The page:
Scott’s acoustic guitar playing is as skilled and as expressive as his electric playing. The third track “With A Memory Like Mine” (which was included on the live Scott/O’Brien album, but with a quite different arrangement) shows his fluid acoustic playing with the strings ringing most pleasingly. There’s a jazzy feel at times in Scott’s playing. Although he and Malone make their living in Nashville their range extends far beyond the musical genres that city is famous for.
The next track “River Take Me” is a first person narrative from a guy who’s having a bad time of it. Laid off and now the storms are in and the levee’s about to break. Scott’s back on electric and the band uses dynamic range to great effect as the song’s story unfolds. The playing from all three is constantly inventive. Malone gets a drum solo full of clever rhythmic tricks and which leads into a spoken passage from Scott. These sort of changes can be clumsy in some hands, but this band has (as they say in Nashville) finesse up the Wazoo. The track weighs in at 10:12, but you won’t get bored. Scott’s solos are strong without always being loud.
Scott switches back to acoustic for “Helen of Troy, Pennsylvania” which is another demonstration of how power and volume are not the same thing. And after several other fine performances they conclude with a brooding rendition of the old spiritual “Poor Wayfaring Stranger”.
In the late 60s the idea of the power trio arose in rock music. From Wikipedia: “A power trio is a rock and roll band format having a lineup of guitar, bass and drums, leaving out the rhythm guitar or keyboard that are used in other rock music to fill out the sound with chords. While one or more band members sing, power trios emphasize instrumental performance and overall impact over vocals and lyrics… a three-person band [could] have the same sonic impact as a large band but left far more room for improvisation and creativity, unencumbered by the need for detailed arrangements.”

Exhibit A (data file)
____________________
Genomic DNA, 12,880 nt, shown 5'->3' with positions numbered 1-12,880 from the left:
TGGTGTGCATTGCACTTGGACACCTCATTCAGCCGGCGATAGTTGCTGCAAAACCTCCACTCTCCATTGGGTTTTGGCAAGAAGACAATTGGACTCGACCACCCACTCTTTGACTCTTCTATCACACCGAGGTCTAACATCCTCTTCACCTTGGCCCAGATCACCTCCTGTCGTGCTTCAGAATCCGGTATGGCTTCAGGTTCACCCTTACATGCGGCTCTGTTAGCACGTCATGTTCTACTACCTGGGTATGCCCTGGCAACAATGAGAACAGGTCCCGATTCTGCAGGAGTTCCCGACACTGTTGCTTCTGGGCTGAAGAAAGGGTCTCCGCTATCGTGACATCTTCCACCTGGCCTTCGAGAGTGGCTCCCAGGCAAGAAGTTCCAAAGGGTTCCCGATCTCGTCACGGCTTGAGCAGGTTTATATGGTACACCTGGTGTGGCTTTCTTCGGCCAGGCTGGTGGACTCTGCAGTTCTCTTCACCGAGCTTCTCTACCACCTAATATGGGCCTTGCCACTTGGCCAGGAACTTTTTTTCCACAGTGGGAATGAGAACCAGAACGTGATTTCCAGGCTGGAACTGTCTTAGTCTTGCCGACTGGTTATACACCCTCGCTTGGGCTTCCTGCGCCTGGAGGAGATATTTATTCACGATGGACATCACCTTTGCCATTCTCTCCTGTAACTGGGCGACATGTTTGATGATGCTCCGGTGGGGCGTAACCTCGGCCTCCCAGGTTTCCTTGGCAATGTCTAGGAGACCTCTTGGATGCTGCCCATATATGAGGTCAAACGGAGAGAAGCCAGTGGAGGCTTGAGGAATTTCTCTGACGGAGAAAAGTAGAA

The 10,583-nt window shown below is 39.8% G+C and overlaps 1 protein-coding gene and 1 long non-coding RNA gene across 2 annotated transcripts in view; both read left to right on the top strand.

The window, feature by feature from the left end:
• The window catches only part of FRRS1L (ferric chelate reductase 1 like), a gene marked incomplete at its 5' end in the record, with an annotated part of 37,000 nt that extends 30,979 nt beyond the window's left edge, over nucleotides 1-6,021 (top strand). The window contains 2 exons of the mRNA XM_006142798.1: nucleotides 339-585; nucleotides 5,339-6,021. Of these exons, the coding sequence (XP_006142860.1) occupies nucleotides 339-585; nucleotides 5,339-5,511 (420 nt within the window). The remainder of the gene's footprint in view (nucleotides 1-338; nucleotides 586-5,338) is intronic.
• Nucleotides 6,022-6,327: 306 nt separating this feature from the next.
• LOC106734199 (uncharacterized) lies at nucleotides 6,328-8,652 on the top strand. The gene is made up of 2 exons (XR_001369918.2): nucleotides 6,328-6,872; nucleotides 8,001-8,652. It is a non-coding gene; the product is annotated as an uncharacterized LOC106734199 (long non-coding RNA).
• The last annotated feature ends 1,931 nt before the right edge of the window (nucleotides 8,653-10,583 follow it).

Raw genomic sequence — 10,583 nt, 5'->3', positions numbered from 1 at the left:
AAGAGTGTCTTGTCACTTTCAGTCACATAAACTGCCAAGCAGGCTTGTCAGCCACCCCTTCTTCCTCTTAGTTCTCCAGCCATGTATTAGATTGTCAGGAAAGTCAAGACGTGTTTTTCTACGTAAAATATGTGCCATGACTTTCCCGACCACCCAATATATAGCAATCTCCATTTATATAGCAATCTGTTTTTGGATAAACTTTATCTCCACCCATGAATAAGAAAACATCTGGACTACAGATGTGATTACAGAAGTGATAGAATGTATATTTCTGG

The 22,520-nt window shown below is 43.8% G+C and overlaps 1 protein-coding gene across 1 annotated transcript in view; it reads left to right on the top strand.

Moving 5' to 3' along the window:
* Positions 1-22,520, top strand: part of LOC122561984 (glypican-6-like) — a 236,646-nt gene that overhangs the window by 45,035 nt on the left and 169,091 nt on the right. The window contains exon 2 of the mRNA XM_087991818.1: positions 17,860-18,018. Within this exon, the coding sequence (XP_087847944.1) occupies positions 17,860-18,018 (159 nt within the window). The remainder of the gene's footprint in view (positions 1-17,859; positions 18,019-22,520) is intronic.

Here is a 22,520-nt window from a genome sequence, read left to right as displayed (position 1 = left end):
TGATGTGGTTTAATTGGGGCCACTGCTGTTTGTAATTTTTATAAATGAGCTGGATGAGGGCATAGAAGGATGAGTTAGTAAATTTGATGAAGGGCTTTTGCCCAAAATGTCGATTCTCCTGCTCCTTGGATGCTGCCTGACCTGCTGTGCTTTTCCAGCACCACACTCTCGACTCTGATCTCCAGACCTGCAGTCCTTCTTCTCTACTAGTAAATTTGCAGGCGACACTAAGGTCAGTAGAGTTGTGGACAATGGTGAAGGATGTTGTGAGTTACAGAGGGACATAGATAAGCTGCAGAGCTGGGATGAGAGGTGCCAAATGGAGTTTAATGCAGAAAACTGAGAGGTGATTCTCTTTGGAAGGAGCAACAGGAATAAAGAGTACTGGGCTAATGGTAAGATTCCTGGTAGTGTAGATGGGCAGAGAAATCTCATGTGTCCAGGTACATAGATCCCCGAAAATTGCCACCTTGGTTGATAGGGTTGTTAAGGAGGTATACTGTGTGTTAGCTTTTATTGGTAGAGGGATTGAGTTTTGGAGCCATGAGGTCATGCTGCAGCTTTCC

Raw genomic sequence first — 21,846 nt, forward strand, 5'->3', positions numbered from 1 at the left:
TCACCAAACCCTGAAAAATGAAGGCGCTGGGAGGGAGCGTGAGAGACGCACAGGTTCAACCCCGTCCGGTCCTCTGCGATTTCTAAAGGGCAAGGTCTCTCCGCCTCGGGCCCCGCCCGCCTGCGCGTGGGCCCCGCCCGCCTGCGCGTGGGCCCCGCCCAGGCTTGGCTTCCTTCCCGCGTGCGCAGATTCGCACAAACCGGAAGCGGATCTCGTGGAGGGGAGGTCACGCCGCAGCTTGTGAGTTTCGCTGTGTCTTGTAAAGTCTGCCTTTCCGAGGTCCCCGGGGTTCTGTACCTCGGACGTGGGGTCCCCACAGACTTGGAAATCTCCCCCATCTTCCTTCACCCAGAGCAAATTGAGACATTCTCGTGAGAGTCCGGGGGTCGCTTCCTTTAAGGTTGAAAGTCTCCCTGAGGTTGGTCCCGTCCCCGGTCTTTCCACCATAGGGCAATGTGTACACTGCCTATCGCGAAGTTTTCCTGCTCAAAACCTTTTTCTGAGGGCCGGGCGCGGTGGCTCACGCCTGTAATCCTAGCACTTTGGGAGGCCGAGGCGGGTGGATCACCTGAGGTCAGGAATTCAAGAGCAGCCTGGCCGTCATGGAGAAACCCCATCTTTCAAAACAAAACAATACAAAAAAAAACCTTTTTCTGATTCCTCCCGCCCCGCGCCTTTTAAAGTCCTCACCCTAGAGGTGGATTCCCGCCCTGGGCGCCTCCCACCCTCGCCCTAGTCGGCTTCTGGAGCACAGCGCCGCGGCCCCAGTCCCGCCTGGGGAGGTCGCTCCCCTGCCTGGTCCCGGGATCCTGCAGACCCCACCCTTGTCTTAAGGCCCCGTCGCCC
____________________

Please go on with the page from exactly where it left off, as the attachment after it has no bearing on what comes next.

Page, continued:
And that’s what we have here: A power trio. A lot of the interest here results from having “more room for improvisation and creativity, unencumbered by the need for detailed arrangements.” The format leaves each player space to move, and they’re good enough (“enough”?) to take advantage of the space and have the taste to know when to leave the space be. They’re one of the best power trios you could hope to hear, delivering a performance full of inventive playing and genuine excitement.
AFAIK this was a short lived project. Neither Scott nor Thompson seem to me to happy to be stuck in a single groove, and all of them are in demand studio players who would have had very full appointment books. Scott and Thompson played a once off duo show in London a few years ago, but we shouldn’t expect to see a reunion any time soon.
But let’s give thanks that they had enough curiosity and sense of adventure to put this project together despite the logistical difficulties (Thompson uses a borrowed bass) and that we have this album to listen to.